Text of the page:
Why do you think yogis have gravitated to you and your classes? I always have a hard time talking about myself, I feel like I'm blushing talking to you about this question--I think I'm just myself when I teach class. I feel like the second you walk into a yoga room it's this very loving and safe and secure space where people can go and work things out. And I feel like as a teacher I bring that element into class, to just allow people to do what they need to do. And I'm just myself, you know, I try to say it like it is, be compassionate, sometimes I'm a little rough around the edges, but I always try to be really true to who I am as a person. And that's seemed to have served me so far, and I think whoever's meant to be in your class will show up ultimately, so the best thing that you can do as a teacher, is be yourself, be authentic, and the people that are supposed to be there will show up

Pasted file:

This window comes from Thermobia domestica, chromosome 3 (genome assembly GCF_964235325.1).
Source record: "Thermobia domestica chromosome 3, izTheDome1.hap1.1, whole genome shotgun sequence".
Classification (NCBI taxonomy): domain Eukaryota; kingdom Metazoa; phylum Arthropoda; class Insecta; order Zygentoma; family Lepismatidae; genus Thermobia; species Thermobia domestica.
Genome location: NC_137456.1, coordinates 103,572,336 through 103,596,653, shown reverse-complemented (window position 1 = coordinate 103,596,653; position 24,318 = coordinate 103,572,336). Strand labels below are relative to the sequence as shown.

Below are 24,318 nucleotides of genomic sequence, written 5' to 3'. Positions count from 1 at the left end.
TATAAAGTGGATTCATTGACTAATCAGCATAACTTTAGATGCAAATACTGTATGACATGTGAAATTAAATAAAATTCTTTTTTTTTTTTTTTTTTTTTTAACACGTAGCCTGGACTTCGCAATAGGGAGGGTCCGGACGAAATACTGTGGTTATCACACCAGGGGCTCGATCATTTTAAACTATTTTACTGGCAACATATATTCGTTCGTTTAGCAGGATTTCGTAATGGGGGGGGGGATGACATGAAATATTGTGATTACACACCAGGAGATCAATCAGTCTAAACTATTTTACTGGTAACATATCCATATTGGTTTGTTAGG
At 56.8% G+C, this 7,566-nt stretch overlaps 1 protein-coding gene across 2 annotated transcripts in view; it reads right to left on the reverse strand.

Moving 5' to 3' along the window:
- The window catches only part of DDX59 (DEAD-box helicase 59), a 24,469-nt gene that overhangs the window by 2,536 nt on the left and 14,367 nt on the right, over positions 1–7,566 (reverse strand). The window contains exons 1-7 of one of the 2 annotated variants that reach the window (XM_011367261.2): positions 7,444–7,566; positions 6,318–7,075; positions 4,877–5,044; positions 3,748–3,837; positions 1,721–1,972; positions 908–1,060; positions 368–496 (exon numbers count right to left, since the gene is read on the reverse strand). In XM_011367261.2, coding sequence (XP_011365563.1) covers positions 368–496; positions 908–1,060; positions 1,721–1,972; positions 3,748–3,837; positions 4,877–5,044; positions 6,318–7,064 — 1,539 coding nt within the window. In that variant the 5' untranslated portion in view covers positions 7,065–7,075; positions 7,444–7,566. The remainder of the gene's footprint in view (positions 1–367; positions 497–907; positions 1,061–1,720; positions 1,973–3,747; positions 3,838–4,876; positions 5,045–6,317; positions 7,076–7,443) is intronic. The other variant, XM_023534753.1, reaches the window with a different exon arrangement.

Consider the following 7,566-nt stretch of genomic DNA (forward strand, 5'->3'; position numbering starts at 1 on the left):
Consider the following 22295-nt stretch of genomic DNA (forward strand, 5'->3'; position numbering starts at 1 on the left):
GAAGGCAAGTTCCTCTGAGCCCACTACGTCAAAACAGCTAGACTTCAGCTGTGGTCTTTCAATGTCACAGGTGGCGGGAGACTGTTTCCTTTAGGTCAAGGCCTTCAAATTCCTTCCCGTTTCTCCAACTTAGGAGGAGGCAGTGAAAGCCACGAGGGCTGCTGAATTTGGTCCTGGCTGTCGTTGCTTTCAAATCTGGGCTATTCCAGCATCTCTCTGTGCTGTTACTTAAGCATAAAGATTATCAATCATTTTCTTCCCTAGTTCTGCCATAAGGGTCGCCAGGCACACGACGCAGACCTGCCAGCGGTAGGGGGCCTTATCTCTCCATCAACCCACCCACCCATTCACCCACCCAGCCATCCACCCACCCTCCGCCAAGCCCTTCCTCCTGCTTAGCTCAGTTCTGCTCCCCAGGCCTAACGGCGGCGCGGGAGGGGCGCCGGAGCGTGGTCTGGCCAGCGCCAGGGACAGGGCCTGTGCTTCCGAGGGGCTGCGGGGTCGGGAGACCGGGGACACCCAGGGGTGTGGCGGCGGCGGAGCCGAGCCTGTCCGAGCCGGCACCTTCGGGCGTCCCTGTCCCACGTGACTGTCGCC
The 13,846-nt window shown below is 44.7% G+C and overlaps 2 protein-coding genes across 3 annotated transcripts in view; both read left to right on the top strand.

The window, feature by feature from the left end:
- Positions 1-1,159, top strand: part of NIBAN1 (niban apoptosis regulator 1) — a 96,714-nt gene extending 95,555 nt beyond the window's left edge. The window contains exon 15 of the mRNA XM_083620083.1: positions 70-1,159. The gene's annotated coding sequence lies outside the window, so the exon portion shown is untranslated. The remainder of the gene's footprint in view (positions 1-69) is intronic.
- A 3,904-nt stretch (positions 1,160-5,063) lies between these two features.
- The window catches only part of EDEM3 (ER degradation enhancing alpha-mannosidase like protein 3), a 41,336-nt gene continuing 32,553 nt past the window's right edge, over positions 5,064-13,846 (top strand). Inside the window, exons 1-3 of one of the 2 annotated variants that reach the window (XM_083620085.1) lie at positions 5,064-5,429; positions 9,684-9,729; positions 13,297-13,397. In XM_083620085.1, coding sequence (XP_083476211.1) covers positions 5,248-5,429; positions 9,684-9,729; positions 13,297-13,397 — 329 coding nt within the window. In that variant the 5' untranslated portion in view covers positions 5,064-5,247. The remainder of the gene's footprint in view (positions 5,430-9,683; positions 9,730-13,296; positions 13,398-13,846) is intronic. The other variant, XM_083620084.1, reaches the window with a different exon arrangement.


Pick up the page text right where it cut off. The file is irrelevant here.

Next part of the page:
How important is yoga for people to incorporate it in their lives, in your opinion? I feel like yoga has many different ways of being incorporated into people's lives. There are so many styles of yoga, and some are physical styles, and some are Karma yoga, or Bhakti yoga, and there are so many different ways to incorporate yoga into your life, whether you're running on a mountain with awareness, or you're volunteering at a shelter out of the compassion of your heart -- I think yoga's ultimately about giving and receiving inspiration, selflessly. And whether you do that by ways of a physical practice, or maybe on a spin bike, to me, that is all yoga, so I think it can be really diverse in its interpretation, and I really like to interpret it as everybody can do yoga all day, any day. The physical practice is a great way to bring mindfulness and awareness from the inside out, as far as actual physical body awareness. And then it's a really way to start to soften and quiet your mind and start to focus on one thing. So for me, the physical practice was a great transition into everything else. Do you have any suggestions to people who don't quite understand yoga? Well I feel like my answer's kind of similar to the last question, there are so many different styles of yoga. This is a question I get asked a lot, "my doctor recommended yoga, what style-they said I should do hot yoga, is it just stretching, are you guys gonna play weird music," I get a lot of questions about what yoga is and what to expect, and it's all gonna depend on what type of class you go to. So if you want a really good, vigorous, kick your ass kind of class, there's yoga out there for you. And I think a lot of people would be surprised at the different styles of yoga. So there're classes you can take where maybe you sit on the ground the whole time, and there's classes you can take where you're doing handstands, and arm balances, and you know Dr. Dre is in the background. So there's so much diversity, that my advice to anybody would be that hesitant to try out yoga would be, get a two-week pass and try every style of yoga you can. There's so many great deals out there, that if you didn't like that one class, don't give up, go try a different style or a different day. You never know what day might be your day. Or find another way to do it. Stretch on your own, go hike a mountain, and take a few deep breaths.